The low correlations could be justified in [Figure 1]. We observe that infrastructure development lacks in the NES of India. There was an increase in the PHI in some years, and it is disappointing to see the 0% growth in some states over the years. Considering the growth during the period 1995–2000, we observe that in states such as Assam, Manipur, and Sikkim, there was a 0% growth in the PHI. On the contrary, we observed a higher growth in Arunachal Pradesh and Nagaland. A similar pattern for Assam continued during the period 2000–2005. In another reference period from 2010 to 2015, it is observed that the growth of PHI is not to be celebrated, excluding Tripura with relatively a better growth; the majority of states depicted a negligible growth in PHI.
Figure 1: Growth of health infrastructure in NES (2015). NES: North-eastern states, CHCs: Community Health Centers, SCs: Subcenters, PHCs: Primary Health Centers

Click here to view

   Discussion Top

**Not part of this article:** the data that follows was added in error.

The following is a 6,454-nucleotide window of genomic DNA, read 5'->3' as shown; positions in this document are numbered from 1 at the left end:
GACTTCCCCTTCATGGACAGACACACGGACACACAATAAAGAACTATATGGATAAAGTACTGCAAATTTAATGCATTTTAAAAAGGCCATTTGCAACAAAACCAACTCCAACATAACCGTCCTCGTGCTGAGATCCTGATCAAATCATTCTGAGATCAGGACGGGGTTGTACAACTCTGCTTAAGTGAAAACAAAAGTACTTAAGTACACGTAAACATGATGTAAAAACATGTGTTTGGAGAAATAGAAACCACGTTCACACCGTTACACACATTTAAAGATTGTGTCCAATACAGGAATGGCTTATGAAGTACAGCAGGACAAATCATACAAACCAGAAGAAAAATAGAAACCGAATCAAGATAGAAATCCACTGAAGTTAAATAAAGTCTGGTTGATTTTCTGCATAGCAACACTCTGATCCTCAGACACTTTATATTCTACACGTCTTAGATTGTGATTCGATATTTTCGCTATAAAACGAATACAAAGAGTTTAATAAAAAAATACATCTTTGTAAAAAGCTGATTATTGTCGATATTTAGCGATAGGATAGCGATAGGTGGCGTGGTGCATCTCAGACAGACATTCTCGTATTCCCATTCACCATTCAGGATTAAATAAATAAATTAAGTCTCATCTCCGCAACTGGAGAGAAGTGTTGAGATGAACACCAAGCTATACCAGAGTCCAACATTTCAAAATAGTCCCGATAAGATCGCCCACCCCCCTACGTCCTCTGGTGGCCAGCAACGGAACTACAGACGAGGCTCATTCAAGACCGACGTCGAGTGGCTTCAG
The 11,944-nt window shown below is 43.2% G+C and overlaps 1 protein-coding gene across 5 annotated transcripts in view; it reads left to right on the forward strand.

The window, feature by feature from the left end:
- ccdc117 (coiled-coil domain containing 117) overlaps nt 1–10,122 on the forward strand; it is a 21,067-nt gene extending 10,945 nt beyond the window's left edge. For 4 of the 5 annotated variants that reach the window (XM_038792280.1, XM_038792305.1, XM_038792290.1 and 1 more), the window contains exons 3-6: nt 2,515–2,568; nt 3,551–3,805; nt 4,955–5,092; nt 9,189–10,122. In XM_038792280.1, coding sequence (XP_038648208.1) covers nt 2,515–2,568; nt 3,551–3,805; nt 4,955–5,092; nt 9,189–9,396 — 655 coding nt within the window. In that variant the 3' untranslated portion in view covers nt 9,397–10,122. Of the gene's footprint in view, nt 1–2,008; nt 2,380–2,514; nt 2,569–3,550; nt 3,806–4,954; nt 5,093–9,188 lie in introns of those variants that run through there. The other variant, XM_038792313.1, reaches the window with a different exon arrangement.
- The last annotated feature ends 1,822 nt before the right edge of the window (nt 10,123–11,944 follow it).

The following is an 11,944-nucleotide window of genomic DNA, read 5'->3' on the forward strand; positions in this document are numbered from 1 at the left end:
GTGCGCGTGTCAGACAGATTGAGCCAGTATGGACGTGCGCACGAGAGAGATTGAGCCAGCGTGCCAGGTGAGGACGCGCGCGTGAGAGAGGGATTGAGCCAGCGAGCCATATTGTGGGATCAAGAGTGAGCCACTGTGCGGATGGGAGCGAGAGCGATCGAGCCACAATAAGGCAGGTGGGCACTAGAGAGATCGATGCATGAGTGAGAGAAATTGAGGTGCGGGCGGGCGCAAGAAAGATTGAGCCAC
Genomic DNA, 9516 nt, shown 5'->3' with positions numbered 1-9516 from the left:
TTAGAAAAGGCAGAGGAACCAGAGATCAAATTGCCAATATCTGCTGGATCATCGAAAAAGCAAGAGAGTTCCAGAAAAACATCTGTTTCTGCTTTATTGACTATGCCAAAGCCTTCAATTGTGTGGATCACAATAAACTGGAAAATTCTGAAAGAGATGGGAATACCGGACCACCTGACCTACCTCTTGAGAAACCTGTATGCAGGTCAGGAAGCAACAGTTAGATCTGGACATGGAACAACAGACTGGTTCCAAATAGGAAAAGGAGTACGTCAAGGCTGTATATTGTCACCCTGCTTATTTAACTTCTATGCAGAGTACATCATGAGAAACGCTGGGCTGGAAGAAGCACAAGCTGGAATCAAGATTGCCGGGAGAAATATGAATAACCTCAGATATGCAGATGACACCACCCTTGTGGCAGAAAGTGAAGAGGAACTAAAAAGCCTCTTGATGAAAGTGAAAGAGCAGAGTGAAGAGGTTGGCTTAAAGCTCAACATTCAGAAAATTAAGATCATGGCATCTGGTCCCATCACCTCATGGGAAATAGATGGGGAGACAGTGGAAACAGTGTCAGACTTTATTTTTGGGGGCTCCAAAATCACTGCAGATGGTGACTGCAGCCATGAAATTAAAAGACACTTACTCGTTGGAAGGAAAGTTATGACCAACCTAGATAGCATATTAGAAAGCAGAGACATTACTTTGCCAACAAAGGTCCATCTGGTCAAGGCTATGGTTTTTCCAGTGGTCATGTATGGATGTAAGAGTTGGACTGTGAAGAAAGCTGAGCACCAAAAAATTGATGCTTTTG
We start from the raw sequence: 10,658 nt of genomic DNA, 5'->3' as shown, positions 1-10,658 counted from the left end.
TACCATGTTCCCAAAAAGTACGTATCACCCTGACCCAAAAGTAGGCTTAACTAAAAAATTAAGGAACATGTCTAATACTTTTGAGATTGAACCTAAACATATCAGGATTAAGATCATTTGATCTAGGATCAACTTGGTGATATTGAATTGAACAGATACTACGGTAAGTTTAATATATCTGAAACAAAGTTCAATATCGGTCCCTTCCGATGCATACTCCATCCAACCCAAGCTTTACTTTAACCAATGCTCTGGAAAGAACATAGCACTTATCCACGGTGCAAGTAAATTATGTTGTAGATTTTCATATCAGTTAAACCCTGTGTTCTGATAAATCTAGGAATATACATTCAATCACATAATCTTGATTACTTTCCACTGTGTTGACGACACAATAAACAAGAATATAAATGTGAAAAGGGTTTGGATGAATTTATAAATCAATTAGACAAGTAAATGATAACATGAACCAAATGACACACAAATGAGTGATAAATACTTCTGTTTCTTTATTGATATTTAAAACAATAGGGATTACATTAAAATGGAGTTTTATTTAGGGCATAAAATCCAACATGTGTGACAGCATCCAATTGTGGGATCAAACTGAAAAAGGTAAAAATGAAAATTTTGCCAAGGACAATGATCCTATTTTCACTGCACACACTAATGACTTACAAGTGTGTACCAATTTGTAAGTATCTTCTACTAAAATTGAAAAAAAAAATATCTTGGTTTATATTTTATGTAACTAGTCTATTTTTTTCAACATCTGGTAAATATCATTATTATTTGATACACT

Assam is the largest state among the NES, and the population of the state is 50 times more than the smallest state, Sikkim. On this note, Sikkim clearly has a higher health infrastructure compared to Assam. It must be pointed out that given the much lesser population existing in most of the NES excluding Assam, the numbers of health infrastructure availability ought to be favorable. However, the results depict insufficiency, indicating the disinclination of the state governments to respond to health-care demand. Given that the NES have a major rural area consisting of multiple districts, the question of even distribution of health-care infrastructure stands unanswered. However, on observing the Rural Health Statistics Reports (RHS Reports 1992–1997, 1997–2002, 2002–2007, 2007–2012, and 2012–2017), it is clearly observed that there is an uneven distribution of health-care infrastructures among the districts of the states. Although Arunachal Pradesh, Mizoram, and Nagaland fall under the high-level states in terms of health-care infrastructure availability, it should be noted that several issues regarding distribution, functioning, and shortfall of the required facility are prominent. Taking the instance of the year 2015, there is a shortfall of 10, 21, 17, 44, and 13 Subcenters in Arunachal Pradesh, Assam, Manipur, Meghalaya, and Nagaland, respectively. In the case of PHC, there are 4 and 17 shortfalls in Meghalaya and Tripura. In the case of CHCs, there is a shortfall of 37 in Assam, 15 in Manipur, 4 in Meghalaya, 50 in Sikkim, and 26 in Tripura. In case of functioning health-care infrastructure, there are still ongoing rented buildings, buildings under construction, and the number of required buildings that has not been initiated (RHS Report 2014–2015).